After Record Sell-Offs, Italy and Spain Ban Short Selling By Bloomberg

(Bloomberg) — After a brutal trading session on Thursday, Italian and Spanish securities regulators have banned short sales during Friday on some stocks.

The Spanish ban will affect 69 stocks, including all liquid stocks that fell more than 10% Thursday and all illiquid stocks that fell more than 20%, while in Italy 85 stocks will be affected by the ban.

Short selling in some Italian and Spanish securities will also be banned in all U.K. trading venues for the day, the U.K.’s Financial Conduct Authority said in a statement. A spokesman for the FCA declined to comment on whether the regulator would consider a ban on short sales of U.K. stocks.

Italy’s plunged 17% on Thursday, while Spain’s slumped 14%, both record losses, amid a global sell-off as measures announced by the European Central Bank and the U.S. to combat the economic effects of the coronavirus disappointed. Both benchmarks rose at least 3.3% as of 9:33 a.m. in Milan on Friday.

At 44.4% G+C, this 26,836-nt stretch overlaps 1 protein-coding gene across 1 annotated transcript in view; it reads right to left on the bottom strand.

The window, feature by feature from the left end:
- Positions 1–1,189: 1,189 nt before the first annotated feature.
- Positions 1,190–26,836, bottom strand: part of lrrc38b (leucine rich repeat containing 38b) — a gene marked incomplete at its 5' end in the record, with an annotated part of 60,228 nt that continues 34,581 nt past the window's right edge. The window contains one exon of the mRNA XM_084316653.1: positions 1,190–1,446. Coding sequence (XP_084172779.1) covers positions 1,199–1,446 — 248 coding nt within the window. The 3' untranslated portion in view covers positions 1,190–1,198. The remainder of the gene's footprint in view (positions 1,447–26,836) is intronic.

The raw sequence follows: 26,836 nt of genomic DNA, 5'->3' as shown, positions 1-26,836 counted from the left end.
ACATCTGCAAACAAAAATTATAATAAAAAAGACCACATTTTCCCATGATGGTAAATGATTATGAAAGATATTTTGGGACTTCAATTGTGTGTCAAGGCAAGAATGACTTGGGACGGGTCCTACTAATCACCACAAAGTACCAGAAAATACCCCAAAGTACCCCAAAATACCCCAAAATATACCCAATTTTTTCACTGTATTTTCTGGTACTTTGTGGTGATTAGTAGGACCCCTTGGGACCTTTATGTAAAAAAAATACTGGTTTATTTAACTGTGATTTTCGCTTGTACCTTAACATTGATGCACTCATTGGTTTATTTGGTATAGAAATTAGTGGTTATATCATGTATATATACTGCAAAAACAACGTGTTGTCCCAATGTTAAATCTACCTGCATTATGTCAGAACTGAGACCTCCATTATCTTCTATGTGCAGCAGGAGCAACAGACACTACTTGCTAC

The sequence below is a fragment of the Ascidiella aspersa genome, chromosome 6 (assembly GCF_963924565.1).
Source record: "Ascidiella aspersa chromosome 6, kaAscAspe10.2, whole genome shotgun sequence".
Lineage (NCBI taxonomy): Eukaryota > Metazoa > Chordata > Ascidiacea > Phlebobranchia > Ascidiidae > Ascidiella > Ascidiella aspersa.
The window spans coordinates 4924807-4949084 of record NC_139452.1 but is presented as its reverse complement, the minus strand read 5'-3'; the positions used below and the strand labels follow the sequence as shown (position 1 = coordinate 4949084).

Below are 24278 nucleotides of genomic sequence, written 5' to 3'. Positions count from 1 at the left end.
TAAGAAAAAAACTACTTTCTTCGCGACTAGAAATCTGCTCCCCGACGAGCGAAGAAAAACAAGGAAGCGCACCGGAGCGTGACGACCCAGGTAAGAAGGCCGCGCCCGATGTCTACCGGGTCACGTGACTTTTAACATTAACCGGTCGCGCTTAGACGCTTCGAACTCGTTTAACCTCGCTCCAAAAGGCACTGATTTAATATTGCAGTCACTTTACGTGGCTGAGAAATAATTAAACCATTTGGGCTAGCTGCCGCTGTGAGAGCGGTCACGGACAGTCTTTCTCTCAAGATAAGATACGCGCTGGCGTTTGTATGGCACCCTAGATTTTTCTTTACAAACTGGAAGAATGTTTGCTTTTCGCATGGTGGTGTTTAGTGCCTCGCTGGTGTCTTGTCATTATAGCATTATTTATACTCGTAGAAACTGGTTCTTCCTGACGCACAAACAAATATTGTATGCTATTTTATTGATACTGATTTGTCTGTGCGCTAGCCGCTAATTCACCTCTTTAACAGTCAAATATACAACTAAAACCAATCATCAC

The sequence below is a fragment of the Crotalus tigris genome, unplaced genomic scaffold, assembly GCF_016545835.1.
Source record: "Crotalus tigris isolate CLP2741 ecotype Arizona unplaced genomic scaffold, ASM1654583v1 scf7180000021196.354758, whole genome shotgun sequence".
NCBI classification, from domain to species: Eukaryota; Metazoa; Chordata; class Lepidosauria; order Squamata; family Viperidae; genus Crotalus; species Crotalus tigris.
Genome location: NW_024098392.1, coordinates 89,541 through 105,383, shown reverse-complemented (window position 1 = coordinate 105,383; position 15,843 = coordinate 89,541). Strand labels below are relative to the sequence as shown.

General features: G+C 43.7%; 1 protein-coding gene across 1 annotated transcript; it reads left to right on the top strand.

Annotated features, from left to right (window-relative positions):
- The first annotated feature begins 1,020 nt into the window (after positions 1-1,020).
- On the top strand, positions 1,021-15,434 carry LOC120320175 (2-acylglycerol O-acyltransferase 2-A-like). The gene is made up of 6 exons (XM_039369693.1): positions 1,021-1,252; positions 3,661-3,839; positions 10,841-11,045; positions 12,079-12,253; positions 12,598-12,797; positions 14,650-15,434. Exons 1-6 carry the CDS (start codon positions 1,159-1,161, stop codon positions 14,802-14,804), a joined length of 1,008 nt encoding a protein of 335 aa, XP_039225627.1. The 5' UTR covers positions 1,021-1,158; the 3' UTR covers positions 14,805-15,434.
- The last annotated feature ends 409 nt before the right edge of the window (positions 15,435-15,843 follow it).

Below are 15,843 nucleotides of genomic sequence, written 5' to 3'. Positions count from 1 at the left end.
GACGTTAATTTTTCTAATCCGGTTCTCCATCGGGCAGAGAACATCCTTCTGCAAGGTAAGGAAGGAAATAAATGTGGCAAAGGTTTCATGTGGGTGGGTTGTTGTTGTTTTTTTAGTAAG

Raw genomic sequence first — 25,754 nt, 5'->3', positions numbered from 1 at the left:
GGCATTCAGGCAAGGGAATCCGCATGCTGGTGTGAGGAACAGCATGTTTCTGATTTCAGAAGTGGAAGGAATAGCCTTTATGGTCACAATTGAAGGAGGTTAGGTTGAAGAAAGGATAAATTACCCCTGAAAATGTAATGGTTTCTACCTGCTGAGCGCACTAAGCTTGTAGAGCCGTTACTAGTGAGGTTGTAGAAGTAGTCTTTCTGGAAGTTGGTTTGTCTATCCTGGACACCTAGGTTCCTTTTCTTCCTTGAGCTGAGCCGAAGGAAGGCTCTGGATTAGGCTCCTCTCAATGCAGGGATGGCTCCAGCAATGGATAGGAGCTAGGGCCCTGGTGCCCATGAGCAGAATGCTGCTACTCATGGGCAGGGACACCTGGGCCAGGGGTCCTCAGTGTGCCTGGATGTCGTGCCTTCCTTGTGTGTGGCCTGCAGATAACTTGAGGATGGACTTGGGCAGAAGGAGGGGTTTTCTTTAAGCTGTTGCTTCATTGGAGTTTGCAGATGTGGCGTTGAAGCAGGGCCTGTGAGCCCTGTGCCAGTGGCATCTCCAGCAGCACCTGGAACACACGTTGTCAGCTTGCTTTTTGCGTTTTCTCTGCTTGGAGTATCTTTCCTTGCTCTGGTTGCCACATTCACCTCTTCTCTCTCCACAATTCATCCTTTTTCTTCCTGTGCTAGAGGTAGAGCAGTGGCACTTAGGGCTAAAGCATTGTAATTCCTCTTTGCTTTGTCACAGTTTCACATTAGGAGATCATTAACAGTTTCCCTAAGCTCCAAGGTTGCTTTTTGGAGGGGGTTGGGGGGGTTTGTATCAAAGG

UniCredit SpA (MI:), Telecom Italia SPA (NYSE:), Banco Santander (MC:) and Telefonica (MC:) are among the companies that will be protected by the short-selling ban.

In Germany, short selling of stocks will not be banned for now, a spokesman for the Deutsche Boerse (DE:) said. The country’s benchmark index plunged 12% on Thursday. Switzerland’s SIX Exchange isn’t planning a ban as its market is functioning while Dutch market regulator AFM said it is monitoring the situation.

Short-selling restrictions were also put in place for some Asian markets, with South Korea’s Financial Services Commission going the furthest by banning short-selling of shares listed on Kospi, Kosdaq and Konex for six months. In Thailand, short sales were not banned, but rules are being adjusted for current market conditions, according to the President of the country’s stock exchange.

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